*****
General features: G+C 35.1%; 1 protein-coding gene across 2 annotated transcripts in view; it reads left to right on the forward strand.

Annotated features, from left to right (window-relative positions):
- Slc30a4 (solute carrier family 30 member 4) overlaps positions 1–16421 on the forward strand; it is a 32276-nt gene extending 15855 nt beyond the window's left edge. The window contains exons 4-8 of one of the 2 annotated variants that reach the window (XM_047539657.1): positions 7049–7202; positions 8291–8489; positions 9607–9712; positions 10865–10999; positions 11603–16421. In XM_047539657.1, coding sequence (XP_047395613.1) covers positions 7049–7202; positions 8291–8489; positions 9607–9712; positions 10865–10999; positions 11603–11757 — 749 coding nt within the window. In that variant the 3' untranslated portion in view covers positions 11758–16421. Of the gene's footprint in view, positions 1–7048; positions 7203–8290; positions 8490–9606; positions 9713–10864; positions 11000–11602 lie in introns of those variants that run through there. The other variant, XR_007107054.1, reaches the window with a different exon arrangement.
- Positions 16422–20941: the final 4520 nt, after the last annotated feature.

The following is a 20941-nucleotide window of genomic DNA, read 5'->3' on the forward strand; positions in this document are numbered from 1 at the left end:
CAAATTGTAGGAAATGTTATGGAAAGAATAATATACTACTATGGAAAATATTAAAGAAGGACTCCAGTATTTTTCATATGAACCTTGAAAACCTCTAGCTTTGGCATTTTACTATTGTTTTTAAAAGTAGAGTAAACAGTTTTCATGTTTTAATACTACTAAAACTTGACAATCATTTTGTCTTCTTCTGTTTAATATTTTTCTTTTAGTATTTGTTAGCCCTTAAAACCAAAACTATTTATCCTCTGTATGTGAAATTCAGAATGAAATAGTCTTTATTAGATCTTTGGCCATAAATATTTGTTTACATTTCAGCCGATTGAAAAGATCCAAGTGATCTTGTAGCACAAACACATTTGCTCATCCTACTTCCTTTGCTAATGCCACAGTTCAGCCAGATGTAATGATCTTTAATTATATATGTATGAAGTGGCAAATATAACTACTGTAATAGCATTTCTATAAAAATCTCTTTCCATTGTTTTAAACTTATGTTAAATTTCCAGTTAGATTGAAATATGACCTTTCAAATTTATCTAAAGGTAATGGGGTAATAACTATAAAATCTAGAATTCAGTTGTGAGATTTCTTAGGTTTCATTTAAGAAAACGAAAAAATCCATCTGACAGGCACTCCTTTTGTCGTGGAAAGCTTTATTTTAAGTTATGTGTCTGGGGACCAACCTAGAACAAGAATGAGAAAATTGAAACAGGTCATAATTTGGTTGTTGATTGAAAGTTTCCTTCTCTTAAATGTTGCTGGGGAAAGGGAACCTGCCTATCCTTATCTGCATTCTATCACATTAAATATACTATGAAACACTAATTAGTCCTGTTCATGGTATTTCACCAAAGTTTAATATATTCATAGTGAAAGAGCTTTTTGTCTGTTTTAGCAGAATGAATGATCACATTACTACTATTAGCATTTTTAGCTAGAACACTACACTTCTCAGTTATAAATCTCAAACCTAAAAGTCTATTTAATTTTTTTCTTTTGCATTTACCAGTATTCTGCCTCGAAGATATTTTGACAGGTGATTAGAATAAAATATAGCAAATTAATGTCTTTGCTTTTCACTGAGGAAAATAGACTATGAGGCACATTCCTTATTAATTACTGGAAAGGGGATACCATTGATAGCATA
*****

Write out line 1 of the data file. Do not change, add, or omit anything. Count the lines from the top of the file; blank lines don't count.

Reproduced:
General features: G+C 35.1%; 1 protein-coding gene across 2 annotated transcripts in view; it reads left to right on the forward strand.